The year is 1992. I am in my 16th year of law practice. My career is fulfilling, and it brings great financial rewards. My partners and I own one of Sacramento's preeminent land use law firms. European travel is at least an annual event, and I own a pressurized twin-engine airplane for more local travel. We entertain and often hold political and charitable fundraisers at our home. Our children are doing well. We love our home and neighborhood.
I'm having headaches - nothing that I give too much thought too - daily doses of aspirin or Tylenol seem to do the trick. But strange things are happening - skin irritations that won't go away and some waking episodes that are simply baffling. I don't really think about going to the doctor because I don't know how to describe these episodes. One day I have episode at work - this is different. There are people around me and the episode includes partial amnesia - it is clear at least to those around me that something is wrong. I go home and ask my wife to go to the movies. She doesn't quite agree - she says, "We're not going to the movies; we're going to the doctor." I don't argue - there's nothing to argue about - I have no idea why I feel the way I do. So we go to the doctor - a good friend of ours, a cardiologist. He suggests, just to be safe, that I get a CAT scan.
Sure, why not? The hospital can do it right now. Great - let's do it. I go through the procedure and return to the room where my wife awaits me. We wait together while our friend reads the CAT scan. He returns ashen faced and almost stuttering. The CAT scan shows a brain tumor. Of course more follows - surgery, disability, sale of our beloved home, sale of prized assets including the airplane, and downsizing to an available rental. The road back is not easy. It includes a near fatal episode with an anti-seizure drug - a drug later forced from the market by the FDA. I leave my law firm and start another one - much smaller and with a limited client base. Time goes on. Our family makes a memorable trip to Lourdes and I pray for greater courage and caring in my life. I take a lead position in the litigation against the drug company that put the dangerous drug on the market. We win. I start to represent people damaged by pharmaceutical drugs. It is an uphill climb, but one that ultimately results in great benefits for my clients and a fascinating and fruitful career for me.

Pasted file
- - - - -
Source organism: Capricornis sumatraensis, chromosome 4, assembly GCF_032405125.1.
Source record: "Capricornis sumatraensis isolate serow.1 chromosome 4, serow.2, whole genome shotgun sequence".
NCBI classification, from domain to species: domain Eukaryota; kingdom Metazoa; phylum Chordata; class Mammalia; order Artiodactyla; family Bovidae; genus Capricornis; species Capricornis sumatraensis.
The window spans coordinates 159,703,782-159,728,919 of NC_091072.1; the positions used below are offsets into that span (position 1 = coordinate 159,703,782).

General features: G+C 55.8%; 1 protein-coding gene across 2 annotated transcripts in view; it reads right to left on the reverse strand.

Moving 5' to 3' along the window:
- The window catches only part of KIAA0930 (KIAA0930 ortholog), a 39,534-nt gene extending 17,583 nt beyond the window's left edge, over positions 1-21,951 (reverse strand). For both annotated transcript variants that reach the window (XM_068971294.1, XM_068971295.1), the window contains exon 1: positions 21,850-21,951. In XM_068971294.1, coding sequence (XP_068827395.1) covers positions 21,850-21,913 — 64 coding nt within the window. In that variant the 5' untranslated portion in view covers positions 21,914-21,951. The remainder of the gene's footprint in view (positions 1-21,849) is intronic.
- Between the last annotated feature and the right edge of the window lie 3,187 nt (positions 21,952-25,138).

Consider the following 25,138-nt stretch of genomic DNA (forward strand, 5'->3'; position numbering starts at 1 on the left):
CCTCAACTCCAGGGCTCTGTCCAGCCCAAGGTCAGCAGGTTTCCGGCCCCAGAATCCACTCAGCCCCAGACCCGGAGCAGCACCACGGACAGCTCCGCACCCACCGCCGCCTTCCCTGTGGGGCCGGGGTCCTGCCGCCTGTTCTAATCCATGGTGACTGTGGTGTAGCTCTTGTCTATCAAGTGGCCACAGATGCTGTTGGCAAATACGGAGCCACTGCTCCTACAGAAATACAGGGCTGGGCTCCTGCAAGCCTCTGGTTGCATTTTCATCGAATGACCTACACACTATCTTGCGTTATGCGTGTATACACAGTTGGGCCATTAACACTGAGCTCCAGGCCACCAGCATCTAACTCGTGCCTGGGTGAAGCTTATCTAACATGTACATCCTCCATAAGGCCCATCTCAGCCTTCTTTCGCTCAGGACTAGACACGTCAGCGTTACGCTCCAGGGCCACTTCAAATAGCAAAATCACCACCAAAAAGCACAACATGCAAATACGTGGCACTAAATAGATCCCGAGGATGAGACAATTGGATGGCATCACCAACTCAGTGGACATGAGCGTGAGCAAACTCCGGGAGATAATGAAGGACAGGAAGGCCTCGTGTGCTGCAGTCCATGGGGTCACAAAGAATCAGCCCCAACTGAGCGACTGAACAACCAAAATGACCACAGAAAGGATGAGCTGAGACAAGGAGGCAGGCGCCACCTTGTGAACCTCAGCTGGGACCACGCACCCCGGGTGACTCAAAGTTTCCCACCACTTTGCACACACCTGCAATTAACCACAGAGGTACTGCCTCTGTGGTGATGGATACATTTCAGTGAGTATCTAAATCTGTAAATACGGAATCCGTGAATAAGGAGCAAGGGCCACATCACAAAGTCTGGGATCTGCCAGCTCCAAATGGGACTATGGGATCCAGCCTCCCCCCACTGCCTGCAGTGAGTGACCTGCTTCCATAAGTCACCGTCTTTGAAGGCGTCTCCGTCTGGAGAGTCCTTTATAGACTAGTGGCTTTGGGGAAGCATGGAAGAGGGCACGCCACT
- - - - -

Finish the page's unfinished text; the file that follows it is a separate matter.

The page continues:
The brain tumor coupled with the post-operative dangerous pharmaceutical gives me the insight and motivation to help others who face difficult and sometimes mortal challenges. I don't pretend to understand - I know what my clients are going through and I want to help them. I travel the country and have clients in 31 states. I learn that careers are not always founded on success but instead on hard challenges met. Unexpected events that we never in our right minds would choose become building blocks of growth. It's now 25 years since my surgery and the lessons gained from the years include a real appreciation for the plight of my clients and their families as well as a sense of thanksgiving for the gifts of faith and perseverance.
At Hackard Law we assist people who have hard challenges and are dealing with unexpected events in trust, estate, and elder financial abuse matters. Call us at 916-313-3030 if you want to see how we may help you.